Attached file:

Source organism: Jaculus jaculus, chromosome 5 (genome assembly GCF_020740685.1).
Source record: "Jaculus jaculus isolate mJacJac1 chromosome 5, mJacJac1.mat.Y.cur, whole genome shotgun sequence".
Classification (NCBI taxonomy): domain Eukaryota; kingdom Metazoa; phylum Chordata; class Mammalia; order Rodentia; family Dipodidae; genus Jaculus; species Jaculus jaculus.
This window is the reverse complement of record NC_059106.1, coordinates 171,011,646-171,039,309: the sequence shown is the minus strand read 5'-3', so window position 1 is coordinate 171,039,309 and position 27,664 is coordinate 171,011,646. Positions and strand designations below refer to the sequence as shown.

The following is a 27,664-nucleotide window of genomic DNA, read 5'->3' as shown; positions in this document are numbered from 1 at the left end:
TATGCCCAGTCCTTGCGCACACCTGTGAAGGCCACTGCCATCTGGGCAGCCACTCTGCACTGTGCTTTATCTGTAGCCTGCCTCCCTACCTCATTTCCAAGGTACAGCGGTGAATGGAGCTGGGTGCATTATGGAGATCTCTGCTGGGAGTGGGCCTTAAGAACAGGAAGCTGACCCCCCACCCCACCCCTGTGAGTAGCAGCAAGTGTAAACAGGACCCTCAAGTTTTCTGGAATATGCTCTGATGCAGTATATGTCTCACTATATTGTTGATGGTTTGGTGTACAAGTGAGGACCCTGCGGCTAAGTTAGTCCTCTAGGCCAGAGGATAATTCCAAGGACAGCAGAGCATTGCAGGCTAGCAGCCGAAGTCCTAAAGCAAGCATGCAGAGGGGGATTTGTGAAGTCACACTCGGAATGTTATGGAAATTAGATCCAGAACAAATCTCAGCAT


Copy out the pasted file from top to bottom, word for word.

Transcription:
Source organism: Jaculus jaculus, chromosome 5 (genome assembly GCF_020740685.1).
Source record: "Jaculus jaculus isolate mJacJac1 chromosome 5, mJacJac1.mat.Y.cur, whole genome shotgun sequence".
Classification (NCBI taxonomy): domain Eukaryota; kingdom Metazoa; phylum Chordata; class Mammalia; order Rodentia; family Dipodidae; genus Jaculus; species Jaculus jaculus.
This window is the reverse complement of record NC_059106.1, coordinates 171,011,646-171,039,309: the sequence shown is the minus strand read 5'-3', so window position 1 is coordinate 171,039,309 and position 27,664 is coordinate 171,011,646. Positions and strand designations below refer to the sequence as shown.

The following is a 27,664-nucleotide window of genomic DNA, read 5'->3' as shown; positions in this document are numbered from 1 at the left end:
TATGCCCAGTCCTTGCGCACACCTGTGAAGGCCACTGCCATCTGGGCAGCCACTCTGCACTGTGCTTTATCTGTAGCCTGCCTCCCTACCTCATTTCCAAGGTACAGCGGTGAATGGAGCTGGGTGCATTATGGAGATCTCTGCTGGGAGTGGGCCTTAAGAACAGGAAGCTGACCCCCCACCCCACCCCTGTGAGTAGCAGCAAGTGTAAACAGGACCCTCAAGTTTTCTGGAATATGCTCTGATGCAGTATATGTCTCACTATATTGTTGATGGTTTGGTGTACAAGTGAGGACCCTGCGGCTAAGTTAGTCCTCTAGGCCAGAGGATAATTCCAAGGACAGCAGAGCATTGCAGGCTAGCAGCCGAAGTCCTAAAGCAAGCATGCAGAGGGGGATTTGTGAAGTCACACTCGGAATGTTATGGAAATTAGATCCAGAACAAATCTCAGCAT